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Design of high reliability organizations in health care
  1. J S Carroll1,
  2. J W Rudolph2
  1. 1MIT Sloan School of Management, Cambridge, MA, USA
  2. 2VA Boston Healthcare System and Boston University School of Public Health, Boston, MA, USA
  1. Correspondence to:
 Professor J S Carroll
 MIT Sloan School of Management, 50 Memorial Drive, Cambridge, MA 02142, USA; jcarroll{at}mit.edu

Abstract

To improve safety performance, many healthcare organizations have sought to emulate high reliability organizations from industries such as nuclear power, chemical processing, and military operations.We outline high reliability design principles for healthcare organizations including both the formal structures and the informal practices that complement those structures. A stage model of organizational structures and practices, moving from local autonomy to formal controls to open inquiry to deep self-understanding, is used to illustrate typical challenges and design possibilities at each stage. We suggest how organizations can use the concepts and examples presented to increase their capacity to self-design for safety and reliability.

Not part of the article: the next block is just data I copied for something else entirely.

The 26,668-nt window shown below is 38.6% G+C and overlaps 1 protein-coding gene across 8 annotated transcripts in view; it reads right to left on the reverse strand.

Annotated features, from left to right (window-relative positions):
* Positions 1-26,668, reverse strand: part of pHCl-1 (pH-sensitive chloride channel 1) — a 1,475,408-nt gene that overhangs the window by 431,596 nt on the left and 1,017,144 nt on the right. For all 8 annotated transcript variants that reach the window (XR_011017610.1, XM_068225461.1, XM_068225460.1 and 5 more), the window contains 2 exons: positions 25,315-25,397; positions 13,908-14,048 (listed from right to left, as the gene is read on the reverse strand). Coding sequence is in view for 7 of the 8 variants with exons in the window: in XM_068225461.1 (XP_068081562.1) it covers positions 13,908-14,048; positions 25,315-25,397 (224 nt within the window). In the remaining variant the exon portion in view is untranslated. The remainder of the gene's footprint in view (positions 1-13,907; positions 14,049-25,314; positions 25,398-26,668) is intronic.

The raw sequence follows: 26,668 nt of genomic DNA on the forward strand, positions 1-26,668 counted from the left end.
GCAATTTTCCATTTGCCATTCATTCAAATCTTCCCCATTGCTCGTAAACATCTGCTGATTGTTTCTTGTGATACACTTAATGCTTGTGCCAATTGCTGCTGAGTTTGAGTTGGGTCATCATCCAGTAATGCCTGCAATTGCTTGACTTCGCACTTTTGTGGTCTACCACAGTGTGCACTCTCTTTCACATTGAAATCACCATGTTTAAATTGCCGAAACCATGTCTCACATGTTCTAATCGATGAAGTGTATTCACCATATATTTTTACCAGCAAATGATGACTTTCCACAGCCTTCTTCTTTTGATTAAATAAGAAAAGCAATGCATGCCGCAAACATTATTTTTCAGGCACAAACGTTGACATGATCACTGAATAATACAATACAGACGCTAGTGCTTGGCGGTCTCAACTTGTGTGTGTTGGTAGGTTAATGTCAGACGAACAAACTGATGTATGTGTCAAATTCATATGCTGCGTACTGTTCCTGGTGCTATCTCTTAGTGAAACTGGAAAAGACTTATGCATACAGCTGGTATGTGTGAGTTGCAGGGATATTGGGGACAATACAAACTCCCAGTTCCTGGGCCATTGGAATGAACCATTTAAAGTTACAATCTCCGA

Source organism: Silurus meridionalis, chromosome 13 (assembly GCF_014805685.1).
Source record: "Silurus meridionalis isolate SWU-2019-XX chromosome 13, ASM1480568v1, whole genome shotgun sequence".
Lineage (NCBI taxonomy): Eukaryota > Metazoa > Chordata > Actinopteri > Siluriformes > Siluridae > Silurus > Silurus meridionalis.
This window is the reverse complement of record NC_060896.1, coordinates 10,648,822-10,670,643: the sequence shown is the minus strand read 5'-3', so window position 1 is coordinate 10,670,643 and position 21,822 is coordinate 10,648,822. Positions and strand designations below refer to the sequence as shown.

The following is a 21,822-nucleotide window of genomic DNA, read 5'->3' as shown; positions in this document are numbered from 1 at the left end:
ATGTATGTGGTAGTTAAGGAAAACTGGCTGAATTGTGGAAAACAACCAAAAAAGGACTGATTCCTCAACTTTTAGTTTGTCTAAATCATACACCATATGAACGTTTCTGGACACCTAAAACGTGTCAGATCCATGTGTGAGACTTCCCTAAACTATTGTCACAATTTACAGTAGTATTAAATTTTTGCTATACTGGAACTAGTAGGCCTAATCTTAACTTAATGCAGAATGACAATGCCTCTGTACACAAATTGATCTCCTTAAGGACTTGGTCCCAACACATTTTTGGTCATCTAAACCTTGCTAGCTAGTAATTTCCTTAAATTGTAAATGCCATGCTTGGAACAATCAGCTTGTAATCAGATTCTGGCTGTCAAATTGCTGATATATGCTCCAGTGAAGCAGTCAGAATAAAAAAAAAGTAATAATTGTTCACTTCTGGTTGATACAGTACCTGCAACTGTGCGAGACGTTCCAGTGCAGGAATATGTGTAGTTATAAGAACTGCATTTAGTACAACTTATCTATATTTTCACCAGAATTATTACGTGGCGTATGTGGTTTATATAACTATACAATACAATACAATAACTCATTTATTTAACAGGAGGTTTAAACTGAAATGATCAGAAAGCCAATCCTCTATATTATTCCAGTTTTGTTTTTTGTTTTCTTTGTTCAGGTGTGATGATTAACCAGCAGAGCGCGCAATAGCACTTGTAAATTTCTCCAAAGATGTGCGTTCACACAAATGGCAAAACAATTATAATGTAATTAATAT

• high reliability organization
  • design
  • patient safety

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Footnotes

  • JWR’s work on this article was supported by a Merit Review Entry Program career development grant from the US Department of Veterans Affairs.

  • Competing interests: none declared.

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